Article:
White Surrender Flag Appears Atop Brooklyn Bridge

NEW YORK (Bloomberg) -
A white surrender flag on Tuesday flutters atop the iconic Brooklyn Bridge, replaced sometime overnight. (AP Photo/Richard Drew)
A white surrender flag on Tuesday flutters atop the iconic Brooklyn Bridge, replaced sometime overnight. (AP Photo/Richard Drew)
The regular U.S. flag fluttering atop the Brooklyn Bridge.
The regular U.S. flag fluttering atop the Brooklyn Bridge.
Workers on Tuesday walk off the top of the Brooklyn Bridge after removing the white flag.
Workers on Tuesday walk off the top of the Brooklyn Bridge after removing the white flag.

The New York City Police Department is trying to figure out who replaced the American flags that fly atop the Brooklyn Bridge — one of New York City’s most heavily secured landmarks — with white surrender banners, spotted Tuesday morning fluttering in the wind.

The replacement flags were at opposite ends of the bridge, where the Stars and Stripes are normally displayed, and were removed. The NYPD’s Counterterrorism Bureau and Emergency Services Unit is probing the incident and reviewing surveillance video to determine who replaced the flags and when the act took place.

A Twitter user called Bike Lobby claimed it hoisted the flags to signal “surrender of the Brooklyn Bridge bicycle path to pedestrians.”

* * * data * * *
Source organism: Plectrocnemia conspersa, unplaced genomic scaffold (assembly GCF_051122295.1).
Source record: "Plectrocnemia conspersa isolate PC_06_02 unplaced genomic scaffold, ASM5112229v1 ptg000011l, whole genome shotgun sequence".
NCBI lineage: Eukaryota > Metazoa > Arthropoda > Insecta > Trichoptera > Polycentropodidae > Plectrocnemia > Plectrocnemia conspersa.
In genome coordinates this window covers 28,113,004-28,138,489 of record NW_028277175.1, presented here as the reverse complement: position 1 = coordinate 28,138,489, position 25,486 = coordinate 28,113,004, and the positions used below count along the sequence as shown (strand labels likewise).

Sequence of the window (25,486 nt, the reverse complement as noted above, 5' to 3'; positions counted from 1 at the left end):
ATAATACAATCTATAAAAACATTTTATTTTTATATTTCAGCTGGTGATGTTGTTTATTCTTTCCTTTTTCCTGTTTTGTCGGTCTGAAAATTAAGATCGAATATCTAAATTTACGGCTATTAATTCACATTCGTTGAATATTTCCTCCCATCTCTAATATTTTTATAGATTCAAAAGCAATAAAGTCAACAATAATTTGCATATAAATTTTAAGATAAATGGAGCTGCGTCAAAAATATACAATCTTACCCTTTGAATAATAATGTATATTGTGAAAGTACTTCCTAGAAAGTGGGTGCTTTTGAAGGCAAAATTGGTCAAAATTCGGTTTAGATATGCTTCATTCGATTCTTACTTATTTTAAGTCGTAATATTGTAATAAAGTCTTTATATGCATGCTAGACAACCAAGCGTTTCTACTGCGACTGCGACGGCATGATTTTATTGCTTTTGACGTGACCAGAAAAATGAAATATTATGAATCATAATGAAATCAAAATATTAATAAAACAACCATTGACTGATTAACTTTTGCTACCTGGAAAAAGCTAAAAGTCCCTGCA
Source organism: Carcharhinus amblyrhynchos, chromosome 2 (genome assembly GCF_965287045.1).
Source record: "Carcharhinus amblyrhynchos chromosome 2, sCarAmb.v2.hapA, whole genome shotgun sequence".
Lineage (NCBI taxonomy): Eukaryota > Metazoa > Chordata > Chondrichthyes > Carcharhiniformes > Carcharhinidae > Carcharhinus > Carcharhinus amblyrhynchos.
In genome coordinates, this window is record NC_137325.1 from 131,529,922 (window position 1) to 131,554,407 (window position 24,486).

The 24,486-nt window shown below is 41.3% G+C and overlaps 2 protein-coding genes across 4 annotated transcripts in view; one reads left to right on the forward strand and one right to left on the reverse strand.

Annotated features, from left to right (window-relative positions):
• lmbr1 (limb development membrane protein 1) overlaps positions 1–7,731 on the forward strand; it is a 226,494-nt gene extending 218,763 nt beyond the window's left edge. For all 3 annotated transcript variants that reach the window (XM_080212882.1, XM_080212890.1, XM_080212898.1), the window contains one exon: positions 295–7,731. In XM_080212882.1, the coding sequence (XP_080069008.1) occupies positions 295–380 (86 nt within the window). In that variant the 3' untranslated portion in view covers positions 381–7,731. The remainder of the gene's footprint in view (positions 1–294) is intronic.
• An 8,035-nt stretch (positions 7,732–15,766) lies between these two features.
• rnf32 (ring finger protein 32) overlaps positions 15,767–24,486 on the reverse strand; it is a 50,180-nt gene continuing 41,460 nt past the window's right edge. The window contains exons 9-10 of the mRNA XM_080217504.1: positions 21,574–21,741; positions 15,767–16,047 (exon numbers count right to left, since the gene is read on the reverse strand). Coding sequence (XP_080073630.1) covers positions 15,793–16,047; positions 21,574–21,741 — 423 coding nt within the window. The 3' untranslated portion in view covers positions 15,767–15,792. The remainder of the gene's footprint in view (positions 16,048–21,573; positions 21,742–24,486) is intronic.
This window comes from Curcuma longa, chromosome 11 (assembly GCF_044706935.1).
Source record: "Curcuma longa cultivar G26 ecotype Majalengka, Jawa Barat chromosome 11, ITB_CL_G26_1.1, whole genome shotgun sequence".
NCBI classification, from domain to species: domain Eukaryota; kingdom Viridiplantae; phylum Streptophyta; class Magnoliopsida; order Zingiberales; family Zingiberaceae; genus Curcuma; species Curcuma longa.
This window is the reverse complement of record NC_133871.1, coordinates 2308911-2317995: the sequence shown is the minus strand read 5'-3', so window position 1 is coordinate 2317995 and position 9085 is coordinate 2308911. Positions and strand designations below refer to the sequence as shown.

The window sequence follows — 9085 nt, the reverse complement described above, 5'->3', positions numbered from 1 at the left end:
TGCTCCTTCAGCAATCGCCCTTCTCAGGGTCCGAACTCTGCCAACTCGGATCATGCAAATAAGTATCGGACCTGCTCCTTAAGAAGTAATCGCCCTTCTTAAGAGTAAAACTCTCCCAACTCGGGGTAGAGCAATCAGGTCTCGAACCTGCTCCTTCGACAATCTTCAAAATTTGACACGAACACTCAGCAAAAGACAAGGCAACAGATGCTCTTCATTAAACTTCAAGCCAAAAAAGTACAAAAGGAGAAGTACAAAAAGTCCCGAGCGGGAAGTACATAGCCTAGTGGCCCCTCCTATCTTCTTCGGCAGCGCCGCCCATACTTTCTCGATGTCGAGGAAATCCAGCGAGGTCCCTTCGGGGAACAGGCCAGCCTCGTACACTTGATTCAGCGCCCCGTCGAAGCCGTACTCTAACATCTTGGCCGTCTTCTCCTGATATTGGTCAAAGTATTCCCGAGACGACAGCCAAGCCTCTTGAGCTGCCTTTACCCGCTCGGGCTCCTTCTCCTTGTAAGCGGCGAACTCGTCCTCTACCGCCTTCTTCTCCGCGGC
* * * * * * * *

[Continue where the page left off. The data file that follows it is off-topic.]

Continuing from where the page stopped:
Reports of the incident and photos went viral on the internet and the story appeared on the top of the Drudge Report news website. Brooklyn Borough President Eric Adams, a former police officer, said in a statement that he plans to offer a reward for information related to the arrest of suspects.

City Council member Mark Weprin said he was stunned by the incident and called for the NYPD to probe how someone was able to bypass patrol cars and security cameras.

Police removed the white flags just before noon from poles on the stone supports that hold cables above the bridge. One of the flags, viewed via video, appeared to have faint traces of stars and stripes on it. That led to speculation that the flag was painted over.

The Brooklyn Bridge, which opened in 1883 and was once the longest suspension bridge in the world, carries more than 120,000 vehicles, 4,000 pedestrians and 3,000 bicyclists every day.